SNP Energy Spokesperson, Fergus Ewing, has welcomed a new paper by one of the world’s leading oil economists – Professor Alex Kemp of the University of Aberdeen – where he sets out that his detailed modelling on North Sea oil and gas predicts 99 new oil discoveries over the next thirty years which will be commercially viable – as well as a further 57 which will be uneconomic by 2050 but which could become viable as a result of technological improvements and a higher oil price.
Professor Kemp also set out that other commercially viable developments include 147 already discovered fields not yet at the detailed planning stage and 25 fields currently being assessed for development. He also predicted that oil prices will be “much higher” in the years ahead.
“Professor Alex Kemp is one of the world’s leading oil economists, wrote the official history of North Sea oil and has detailed modelling on the future of Scotland’s oil and gas industry. His new predictions – based on that modelling – show a bright future for Scotland’s oil and gas sector for decades to come – with 99 new economic discoveries over the next three decades.
“Whilst the No campaign like to talk down Scotland’s oil wealth – despite enjoying the riches that flow from it into the London Treasury – this expert opinion makes clear that Scotland’s oil and gas story is far from over.
“Under the UK’s poor stewardship of North Sea oil and gas we have seen frequent changes to the tax regime, a lack of focus on value creation and mismanagement of revenues. These are all mistakes which cannot be allowed to continue for the decades of oil and gas recovery which remain ahead.
“In value terms half the wealth from Scotland’s oil remains and by grabbing the independence opportunity later this month we can put an end to poor UK stewardship of this vital resource.
“Scotland deserves better and only a Yes vote on September 18 will deliver the powers needed to get the maximum benefit from Scotland’s natural resources.”
In his new paper published today, Professor Kemp says:
“New commercially viable developments triggered over the period to 2050 include not only 25 fields currently being assessed for development, but 147 discovered fields not yet at the detailed planning stage, and 99 further discoveries resulting from new exploration over the period to 2045.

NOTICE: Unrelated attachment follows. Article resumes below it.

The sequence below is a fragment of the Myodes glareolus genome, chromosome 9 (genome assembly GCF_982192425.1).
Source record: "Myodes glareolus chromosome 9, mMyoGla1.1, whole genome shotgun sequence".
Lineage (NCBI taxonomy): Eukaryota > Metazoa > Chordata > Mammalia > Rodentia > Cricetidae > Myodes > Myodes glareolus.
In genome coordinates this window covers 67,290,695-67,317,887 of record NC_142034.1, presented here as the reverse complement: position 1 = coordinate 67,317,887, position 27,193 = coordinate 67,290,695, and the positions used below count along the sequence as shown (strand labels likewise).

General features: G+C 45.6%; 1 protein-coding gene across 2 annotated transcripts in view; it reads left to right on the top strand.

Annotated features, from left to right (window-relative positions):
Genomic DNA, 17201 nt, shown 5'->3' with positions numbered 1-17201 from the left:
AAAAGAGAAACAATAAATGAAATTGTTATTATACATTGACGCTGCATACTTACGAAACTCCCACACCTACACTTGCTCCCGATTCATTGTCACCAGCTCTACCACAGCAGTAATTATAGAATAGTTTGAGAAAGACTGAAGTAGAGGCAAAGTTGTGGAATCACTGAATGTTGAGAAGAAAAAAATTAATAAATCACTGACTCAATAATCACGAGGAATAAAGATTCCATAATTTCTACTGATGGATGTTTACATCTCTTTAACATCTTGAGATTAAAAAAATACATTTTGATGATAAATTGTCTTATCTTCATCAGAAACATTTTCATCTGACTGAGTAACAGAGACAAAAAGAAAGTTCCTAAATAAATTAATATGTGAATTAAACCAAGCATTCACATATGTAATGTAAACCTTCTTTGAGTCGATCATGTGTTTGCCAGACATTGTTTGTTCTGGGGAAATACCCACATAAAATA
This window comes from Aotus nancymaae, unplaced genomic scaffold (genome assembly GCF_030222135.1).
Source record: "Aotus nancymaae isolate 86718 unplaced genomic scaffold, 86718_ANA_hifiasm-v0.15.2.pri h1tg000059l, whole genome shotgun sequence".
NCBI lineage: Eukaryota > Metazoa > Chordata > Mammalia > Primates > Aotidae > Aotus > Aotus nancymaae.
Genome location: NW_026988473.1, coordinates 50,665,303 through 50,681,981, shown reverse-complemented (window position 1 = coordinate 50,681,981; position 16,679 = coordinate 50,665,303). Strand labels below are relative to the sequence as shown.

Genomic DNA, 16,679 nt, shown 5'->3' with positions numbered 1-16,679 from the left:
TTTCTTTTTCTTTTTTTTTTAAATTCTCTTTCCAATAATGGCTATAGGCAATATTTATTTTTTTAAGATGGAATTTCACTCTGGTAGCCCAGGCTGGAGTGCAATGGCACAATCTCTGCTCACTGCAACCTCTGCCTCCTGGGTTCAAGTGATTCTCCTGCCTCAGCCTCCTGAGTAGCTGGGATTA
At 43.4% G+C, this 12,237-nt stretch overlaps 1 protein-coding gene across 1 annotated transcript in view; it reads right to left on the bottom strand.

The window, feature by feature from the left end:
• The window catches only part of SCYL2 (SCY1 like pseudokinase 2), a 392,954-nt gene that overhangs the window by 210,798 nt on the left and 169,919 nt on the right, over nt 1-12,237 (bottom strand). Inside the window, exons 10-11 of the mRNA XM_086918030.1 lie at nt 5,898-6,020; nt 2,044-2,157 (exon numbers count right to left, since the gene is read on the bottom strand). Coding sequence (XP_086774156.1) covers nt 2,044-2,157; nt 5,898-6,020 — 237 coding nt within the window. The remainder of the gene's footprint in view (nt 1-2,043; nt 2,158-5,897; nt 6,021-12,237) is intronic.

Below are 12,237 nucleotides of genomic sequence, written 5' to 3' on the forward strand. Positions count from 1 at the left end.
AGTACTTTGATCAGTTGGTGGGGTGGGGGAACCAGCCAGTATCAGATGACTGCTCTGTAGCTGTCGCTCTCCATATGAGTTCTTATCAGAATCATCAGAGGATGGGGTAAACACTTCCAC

“At the year 2050 in our model there are also 58 new discoveries made between 2014 and 2045 which contain well over 1 bn boe but are uneconomic. Again, it can be expected that, with higher oil prices, some will become economic.
“But, even the most bearish commentators on the oil market would agree that by 2050 real oil prices are likely to be much higher, and thus more developments should be triggered by that time.”
Oil & Gas, the voice of the offshore industry said:
“Comments are timely reminders that there are significant hydrocarbons left in the UKCS – but these will not come for free.
“The challenge for both governments and industry alike is to ensure that we have a business environment which encourages the maximum economic recovery of the UKCS recognising that future opportunities are likely to be yet more expensive to develop and less attractive to investors.
“We would, however, urge caution about predicted future potential from the North Sea. For example last week’s N56 report on offshore unconventional gas made considerable predictions based on largely unproven and untested methods.
“Professor Kemp’s modelling identifies future recoverable reserves, but these will be more difficult and therefore even more expensive to produce. Given the technical, pricing and cost uncertainties, any long term production and tax forecasts are inherently uncertain and should be treated as such given the broader commercial pressures on the oil and gas industry.”
Pictured is Fergus Ewing MSP, Minister for Energy, Enterprise and Tourism